Checking the Facts
Checking the Facts is one of the most challenging DBT skills to work with, and at the same time, probably the most essential part of what we do in Emotion Regulation. Primarily, this is because the skill itself is all about differentiating between what’s happening in the situation we are facing, and our story about what’s happening in the situation we’re facing. Quite often, these can be 2 completely different things. Yes, sometimes our story about what’s happening is exactly in line with the facts of actuality, sometimes it’s a little bit off in some areas, and sometimes, its so far out in left field, its no longer in the ballpark. Our behaviour patterns are often just a reaction that’s based purely and simply on the story that’s generated by our perception of the current situation that we find ourselves in.
If our interpretation of the situation is completely out of sync with what’s actually going on, it can lead to an excessive amount of emotional suffering. In many cases, there is a big difference between actuality, in other words what’s indisputable about the situation, and our own personal reality, which is often based on perceptions that are driven by our distant past. Our childhood re-enactments of these past experiences are incredibly powerful things, and they regularly influence our current behaviours in a completely subconscious way. I believe that I was constantly living into my past, rarely facing things in the moment as new and fresh experiences. I also believe this to be true for many of the people I support in group, and one on one counselling.
" If the facts around actuality were provided as evidence in a court of law, there would be no doubt in anyone’s mind that this was the truth, nothing is in doubt, it’s just fact."
~Steven Morris RP.
When activated, we only see things from the perspective of the story that’s in place because of psychological filters that are based in hindsight bias or confirmation bias. These subjective screens play a massive role in the way we see the world. They highlight the information strongly associated with our childhood stories, otherwise known as our Schema, which in turn then activate our Modes of behaviour in an attempt to cope with the emotional experience. These behaviours are basically the different parts of our personality reacting to a rigid point of view about what we should or should not do to “fix” the current problem. Checking the Facts gives us the ability to step out of these stories, accepting that there are many different truths at play in any situation. Dialectically speaking, Checking the Facts allows us to recognize our reality from that of others, accepting that neither is right or wrong, or good or bad, so we can see if the behavioural response that’s trying to play out is effective for us to Live the Life we Want to Live.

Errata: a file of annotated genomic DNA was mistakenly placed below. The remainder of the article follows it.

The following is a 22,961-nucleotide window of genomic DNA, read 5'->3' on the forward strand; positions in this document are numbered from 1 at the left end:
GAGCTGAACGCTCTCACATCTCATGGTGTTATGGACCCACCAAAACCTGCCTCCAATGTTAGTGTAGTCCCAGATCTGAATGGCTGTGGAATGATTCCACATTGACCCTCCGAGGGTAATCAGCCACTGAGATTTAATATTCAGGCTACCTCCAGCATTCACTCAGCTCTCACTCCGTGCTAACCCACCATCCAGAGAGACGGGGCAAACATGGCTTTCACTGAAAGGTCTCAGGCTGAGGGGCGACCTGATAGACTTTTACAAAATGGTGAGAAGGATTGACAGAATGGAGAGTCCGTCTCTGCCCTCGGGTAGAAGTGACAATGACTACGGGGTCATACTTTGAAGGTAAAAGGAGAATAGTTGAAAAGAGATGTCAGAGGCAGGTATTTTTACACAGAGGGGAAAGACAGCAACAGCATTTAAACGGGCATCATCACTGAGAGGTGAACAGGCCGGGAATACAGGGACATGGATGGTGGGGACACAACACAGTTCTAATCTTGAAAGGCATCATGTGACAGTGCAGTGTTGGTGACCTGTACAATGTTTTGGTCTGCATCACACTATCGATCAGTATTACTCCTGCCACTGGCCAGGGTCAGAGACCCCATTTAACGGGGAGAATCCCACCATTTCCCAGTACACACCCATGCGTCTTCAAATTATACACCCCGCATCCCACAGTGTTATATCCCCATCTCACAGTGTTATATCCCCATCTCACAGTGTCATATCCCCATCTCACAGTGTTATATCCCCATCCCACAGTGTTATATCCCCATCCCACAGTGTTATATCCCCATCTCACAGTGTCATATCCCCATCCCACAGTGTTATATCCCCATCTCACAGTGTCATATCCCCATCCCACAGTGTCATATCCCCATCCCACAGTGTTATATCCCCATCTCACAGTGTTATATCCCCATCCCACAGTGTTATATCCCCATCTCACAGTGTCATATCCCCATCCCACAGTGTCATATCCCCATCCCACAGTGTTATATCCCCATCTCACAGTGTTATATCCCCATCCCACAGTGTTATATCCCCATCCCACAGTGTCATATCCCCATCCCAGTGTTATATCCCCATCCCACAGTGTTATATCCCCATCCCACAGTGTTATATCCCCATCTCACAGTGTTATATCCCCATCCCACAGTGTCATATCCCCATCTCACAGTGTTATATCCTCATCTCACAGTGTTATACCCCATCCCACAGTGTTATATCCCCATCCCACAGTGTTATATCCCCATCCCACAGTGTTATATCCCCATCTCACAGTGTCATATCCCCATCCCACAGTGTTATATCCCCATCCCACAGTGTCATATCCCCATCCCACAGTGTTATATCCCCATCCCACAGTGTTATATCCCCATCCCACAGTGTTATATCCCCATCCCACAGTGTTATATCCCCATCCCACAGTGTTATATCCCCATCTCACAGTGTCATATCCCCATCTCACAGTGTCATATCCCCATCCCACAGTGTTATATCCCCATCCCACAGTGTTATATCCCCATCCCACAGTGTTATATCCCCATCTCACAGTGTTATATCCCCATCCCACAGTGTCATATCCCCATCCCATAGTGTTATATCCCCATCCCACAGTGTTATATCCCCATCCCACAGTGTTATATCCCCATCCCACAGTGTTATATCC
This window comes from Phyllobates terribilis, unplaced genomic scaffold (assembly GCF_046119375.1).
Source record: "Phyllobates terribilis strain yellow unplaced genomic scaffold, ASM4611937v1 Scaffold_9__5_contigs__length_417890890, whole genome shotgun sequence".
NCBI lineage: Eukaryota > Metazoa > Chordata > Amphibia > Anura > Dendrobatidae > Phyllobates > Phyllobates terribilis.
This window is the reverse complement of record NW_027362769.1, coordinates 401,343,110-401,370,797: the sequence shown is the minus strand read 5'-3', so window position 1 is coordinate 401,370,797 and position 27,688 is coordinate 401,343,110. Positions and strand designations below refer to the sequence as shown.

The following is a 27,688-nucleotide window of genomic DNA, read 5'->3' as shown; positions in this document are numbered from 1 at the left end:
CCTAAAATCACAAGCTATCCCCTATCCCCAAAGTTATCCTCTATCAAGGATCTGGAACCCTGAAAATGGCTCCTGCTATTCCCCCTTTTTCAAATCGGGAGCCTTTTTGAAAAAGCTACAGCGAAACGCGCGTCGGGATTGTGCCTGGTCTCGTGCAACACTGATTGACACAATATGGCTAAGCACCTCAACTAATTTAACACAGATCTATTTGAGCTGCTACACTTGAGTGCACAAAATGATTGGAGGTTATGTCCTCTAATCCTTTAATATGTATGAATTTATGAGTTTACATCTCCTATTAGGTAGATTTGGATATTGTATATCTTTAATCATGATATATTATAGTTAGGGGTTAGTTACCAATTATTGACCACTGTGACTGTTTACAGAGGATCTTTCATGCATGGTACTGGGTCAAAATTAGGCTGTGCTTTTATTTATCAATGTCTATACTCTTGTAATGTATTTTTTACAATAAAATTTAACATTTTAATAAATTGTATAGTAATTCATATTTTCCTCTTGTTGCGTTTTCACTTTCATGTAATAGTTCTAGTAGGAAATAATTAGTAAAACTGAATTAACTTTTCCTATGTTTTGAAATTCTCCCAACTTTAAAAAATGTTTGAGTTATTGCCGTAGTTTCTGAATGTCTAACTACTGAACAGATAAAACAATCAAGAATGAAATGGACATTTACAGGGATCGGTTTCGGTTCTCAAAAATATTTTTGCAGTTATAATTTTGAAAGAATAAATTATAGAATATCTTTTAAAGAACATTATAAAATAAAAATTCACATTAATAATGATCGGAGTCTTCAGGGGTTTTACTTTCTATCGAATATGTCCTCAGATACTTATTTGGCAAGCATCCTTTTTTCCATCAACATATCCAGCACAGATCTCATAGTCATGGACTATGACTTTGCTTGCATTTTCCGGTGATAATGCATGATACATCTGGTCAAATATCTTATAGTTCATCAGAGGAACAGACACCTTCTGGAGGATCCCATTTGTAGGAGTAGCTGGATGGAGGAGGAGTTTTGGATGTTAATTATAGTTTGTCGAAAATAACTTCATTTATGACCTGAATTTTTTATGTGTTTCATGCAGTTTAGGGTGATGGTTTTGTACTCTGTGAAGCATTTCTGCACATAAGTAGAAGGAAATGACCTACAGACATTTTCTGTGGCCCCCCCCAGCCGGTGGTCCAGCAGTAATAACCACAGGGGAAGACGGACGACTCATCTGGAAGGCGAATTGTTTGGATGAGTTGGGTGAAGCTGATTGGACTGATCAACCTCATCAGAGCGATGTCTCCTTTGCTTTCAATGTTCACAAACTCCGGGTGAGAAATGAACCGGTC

Its important to recognize that our own unique version of reality is also forever changing on its own, after all, nothing is concrete forever. Our stories change as we get older and learn new things. As individuals, we develop new behaviours minute by minute, hour by hour, day by day. We shift into different perspectives based on the fluid nature of developing as a human being, and it’s this ability to learn and grow in a positive manner that makes us who we are. In contrast, the facts of actuality are just so. They’re exactly the same for everyone, and they’re completely indisputable regardless of who’s describing the circumstance. If the facts around actuality were provided as evidence in a court of law, there would be no doubt in anyone’s mind that this was the truth, nothing is in doubt, it’s just fact.
“Our stories change as we get older and learn new things. As individuals, we develop new behaviours minute by minute, hour by hour, day by day.”~Steven Morris RP
In the PDF at the bottom of the page there is a worksheet containing a series of questions to ask yourself when attempting to Check the Facts. Practice these questions in situations when you aren’t emotionally activated. Use them to notice your stories and see if you can recognize the times when your own psychological filters have you seeing the world from a certain point of view. If you’re struggling to find your story, Use your mindful journals to explore these stories further to identify your dominant schema, and pay attention to the facts of actuality as opposed to the story you’re telling yourself.
Download the PDF of this page
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